Wednesday, August 26, 2015


When blogging, FB posting, or talking live about a political figure they admire, liberals are likely to say "regardless of what you think about his politics, you have to admire X for doing (some ostensibly good work)."  They never say it about conservatives, regardless of the goodness of the work.

Conservatives don't tend to say that at all, about anyone, unbidden. If they are asked, or if the person has just died or had some tragedy, they might lead with "I have always admired his generosity and compassion for (some ostensibly good work)" before proceeding to a criticism.

Both responses seem to lack a certain graciousness.  I'm not sure which one is worse.


Donna B. said...

I presume you're talking about Jimmy Carter.

A long time ago (Feb 14 2009) and I've let my blog go bad and can't link to the post) I wrote a post quoting Larry L. King's 1976 Esquire article "We Ain't Trash No More!" I didn't find a link to the article then and I'm not going to look for it now... It was included in King's book "None But A Blockhead" and I had a hard copy of that. Here's what King had to say about Jimmy Carter:

"Jimmy Carter has proved he’s smart and tough; I also suspect he’s about half mean. This conviction is based on more than the observation that his mouth often smiles when his eyes do not. He’s a “born-againer,” an evangelical. You can shake every goober plant and magnolia bush between here and Stone Mountain without finding a group more wedded to its absolutes or less tolerant of dissent. Jimmy may prattle on about love and Jesus, and believe it, but at the bottom that soft spiritual goop is a bedrock conviction that the vengeful Old Testament God, extracting eyes for eyes and teeth for teeth, is what makes the mule plow."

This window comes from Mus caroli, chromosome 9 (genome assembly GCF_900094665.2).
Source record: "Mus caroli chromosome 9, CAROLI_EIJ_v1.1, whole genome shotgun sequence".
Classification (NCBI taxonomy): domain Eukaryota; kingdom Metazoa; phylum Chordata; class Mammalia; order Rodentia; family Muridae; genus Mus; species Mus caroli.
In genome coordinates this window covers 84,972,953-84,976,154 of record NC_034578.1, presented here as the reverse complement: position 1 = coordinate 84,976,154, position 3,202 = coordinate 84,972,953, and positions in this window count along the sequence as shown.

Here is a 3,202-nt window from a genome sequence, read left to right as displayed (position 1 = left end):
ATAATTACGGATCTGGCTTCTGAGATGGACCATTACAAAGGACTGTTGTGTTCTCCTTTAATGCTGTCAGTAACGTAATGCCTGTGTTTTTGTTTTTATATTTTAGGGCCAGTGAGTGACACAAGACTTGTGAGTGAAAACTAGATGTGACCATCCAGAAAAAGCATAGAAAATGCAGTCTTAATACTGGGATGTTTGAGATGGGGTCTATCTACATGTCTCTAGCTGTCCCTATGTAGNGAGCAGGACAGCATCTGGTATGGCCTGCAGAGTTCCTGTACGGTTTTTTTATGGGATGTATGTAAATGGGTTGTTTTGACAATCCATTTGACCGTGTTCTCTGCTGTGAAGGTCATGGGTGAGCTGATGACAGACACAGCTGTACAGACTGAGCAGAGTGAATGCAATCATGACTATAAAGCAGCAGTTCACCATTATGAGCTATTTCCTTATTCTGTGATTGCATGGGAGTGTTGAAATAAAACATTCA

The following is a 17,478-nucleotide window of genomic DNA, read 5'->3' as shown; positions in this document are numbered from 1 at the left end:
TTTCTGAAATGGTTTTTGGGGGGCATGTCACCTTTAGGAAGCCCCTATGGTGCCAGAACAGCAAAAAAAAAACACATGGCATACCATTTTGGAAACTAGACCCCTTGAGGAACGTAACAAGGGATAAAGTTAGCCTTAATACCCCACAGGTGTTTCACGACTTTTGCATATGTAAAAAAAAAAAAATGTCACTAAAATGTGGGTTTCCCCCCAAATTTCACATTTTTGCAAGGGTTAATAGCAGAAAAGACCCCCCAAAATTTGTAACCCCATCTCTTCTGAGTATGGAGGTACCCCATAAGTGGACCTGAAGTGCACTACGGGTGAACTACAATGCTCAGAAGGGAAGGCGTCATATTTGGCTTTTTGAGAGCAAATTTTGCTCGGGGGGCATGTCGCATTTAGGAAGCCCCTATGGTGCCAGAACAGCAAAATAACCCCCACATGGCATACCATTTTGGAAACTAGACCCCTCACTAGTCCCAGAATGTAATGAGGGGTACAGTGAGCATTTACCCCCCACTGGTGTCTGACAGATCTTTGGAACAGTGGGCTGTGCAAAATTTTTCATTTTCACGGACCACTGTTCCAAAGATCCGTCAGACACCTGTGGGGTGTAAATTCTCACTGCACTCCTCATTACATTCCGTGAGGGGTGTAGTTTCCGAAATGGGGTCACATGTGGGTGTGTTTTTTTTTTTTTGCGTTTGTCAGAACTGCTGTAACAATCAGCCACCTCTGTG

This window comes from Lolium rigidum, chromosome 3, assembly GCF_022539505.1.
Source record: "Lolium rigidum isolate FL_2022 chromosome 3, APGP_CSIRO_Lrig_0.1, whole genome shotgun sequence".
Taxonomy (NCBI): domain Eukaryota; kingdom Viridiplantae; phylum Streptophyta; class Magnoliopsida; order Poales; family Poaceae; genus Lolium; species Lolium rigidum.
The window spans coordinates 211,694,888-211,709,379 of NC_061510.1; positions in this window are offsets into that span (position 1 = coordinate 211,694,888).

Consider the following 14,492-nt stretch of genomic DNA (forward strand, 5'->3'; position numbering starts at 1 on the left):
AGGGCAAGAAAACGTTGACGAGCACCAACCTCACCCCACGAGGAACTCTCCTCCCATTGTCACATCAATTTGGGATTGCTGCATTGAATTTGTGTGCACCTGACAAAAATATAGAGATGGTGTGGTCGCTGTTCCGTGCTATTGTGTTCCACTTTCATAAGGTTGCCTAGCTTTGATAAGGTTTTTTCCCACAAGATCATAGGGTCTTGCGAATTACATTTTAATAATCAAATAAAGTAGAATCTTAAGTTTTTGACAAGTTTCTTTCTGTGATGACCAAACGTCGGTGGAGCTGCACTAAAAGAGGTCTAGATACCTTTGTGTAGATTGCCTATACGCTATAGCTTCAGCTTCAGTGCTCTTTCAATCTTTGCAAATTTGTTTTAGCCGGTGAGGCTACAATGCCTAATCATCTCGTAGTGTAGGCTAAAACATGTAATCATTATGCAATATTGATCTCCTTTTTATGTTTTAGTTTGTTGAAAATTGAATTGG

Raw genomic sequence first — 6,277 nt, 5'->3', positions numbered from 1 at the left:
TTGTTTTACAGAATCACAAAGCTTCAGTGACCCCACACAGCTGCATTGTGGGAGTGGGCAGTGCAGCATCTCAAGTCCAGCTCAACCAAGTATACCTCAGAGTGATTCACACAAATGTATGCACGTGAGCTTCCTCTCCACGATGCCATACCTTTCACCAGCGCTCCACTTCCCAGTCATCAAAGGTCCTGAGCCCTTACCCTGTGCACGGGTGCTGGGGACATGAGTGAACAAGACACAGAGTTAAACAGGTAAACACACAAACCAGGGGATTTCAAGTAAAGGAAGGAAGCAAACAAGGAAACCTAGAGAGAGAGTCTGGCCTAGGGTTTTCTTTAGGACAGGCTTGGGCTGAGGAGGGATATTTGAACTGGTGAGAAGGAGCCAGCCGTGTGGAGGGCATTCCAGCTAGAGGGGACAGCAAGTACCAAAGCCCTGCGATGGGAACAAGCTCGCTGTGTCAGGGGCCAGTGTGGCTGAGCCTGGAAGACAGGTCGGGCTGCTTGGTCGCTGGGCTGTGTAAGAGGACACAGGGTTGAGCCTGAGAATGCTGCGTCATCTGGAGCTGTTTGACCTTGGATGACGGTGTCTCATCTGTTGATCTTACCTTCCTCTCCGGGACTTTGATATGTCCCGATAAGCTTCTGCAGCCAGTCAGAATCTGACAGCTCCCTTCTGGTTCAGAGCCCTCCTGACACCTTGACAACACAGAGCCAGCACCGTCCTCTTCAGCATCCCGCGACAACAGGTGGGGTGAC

"Ain’t no free lunch, you see. You gotta pay the piper for all dances. Jimmy Carter’s creed teaches that what you sophisticated Damyankees often call fun is the sort of sinful mischief certain to be taxed — even to the extent of eternal roastings. Maybe that’s why you’ll never discover more than a nickel’s worth of humor in Jimmy. Fun is for the frivolous, and Jimmy sees the world as a hard and serious place."

"…home boys who’ve learned the difference between Pouilly-Fuisse and RC Cola, or who’ve had their tastes for Moon Pies replaced by craving for caviar, may find Carter more a throwback to laissez-faire, simplistic Rotary Club solution or even Nixonian repressions than will comfort them. Jimmy’s talked a fair liberal game, sure. But Mo Udall wasn’t just whistling Dixie when he cracked, “If Carter’s elected he’ll never make Mount Rushmore because there’s not enough room for two more faces.” Jimmy is as hard to get a handle on as a greased pig, which is about as elusive as a lightning bug."

"Awright. I’m admitting my reservations. My fear is that I’ve seen hundreds like the man, ruling boondock courthouses and marking up prices in their shops on the square, and, yes, I gotta squirm a little bit when a humorless man grins like he’s in a grinning contest. But there’s this history, all this goddam haunting history, of the South having been shut out for so long that even us lontime expatriates defensively feel that should Jimmy Cah-tah prove to be a sumbitch, then at least he’s our sumbitch."

After those quotes, I wrote: